In terms of bass playing I always connected with Paul Chambers (Miles Davis' bassist in the 50s early 60s) in sound, feel and style. That was what made me want to really get into the upright bass.
Sounds maybe corny, but to me the bass is like the sound of the natural elements, so rooted. A deep sound, an ancient sound; wood, gut strings, human hands… doesn’t get much more analog than that.
Can you briefly describe a moment of frustration from your past work, and what you may have done to overcome the obstacles? Would you approach it differently now?
Happy to say that for the most part music is a place of joy for me so I rarely get frustrated in my profession, but of course it happens. I do remember at the beginning of my career going to professional mixers and studios with my music and often being frustrated with having to sit on the side and not being able to get in there and fix the balance and turn off the super bright reverb they always liked to put on horns, haha! That is why I started mixing all my music myself.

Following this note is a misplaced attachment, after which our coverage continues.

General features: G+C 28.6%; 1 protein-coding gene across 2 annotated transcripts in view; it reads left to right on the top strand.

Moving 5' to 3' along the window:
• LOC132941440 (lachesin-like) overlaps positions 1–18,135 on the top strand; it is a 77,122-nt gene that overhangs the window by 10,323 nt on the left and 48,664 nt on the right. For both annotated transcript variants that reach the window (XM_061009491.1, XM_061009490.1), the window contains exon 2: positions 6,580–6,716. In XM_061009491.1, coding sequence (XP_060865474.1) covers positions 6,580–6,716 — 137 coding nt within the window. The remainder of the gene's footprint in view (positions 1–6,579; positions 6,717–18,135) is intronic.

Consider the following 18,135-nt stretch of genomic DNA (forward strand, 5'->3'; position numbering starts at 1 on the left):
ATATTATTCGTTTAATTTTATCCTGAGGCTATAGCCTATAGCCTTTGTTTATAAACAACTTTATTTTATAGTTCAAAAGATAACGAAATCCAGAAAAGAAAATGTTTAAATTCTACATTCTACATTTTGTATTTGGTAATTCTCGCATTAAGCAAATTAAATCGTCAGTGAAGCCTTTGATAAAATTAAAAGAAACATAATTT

Is there any gear you find yourself turning to most when working on a project? What are some of your favorite tools/instruments recently?
As a bassist, It’s pretty simple: just my French bass from the 1860s with some good hybrid and gut strings. Amps etc are not of that much importance, it’s an acoustic instrument, the amplification is just a necessary evil. The sound comes from the instrument and the fingers.
In the studio I love old keyboards; organs and obscure synthesizers. I dig the old Farfisa stuff, I have a combo organ from the 60s and one of their last explorations into synthesizers, the Soundmaker, a wonderfully quirky and vibe-y instrument.
I also like my Royer and AEA ribbon microphones, my Fulltone tube tape echo, and UAD, Soundtoys, and Kush plug-ins.
Do you have any words of wisdom for people who might aspire toward a similar path for their own careers?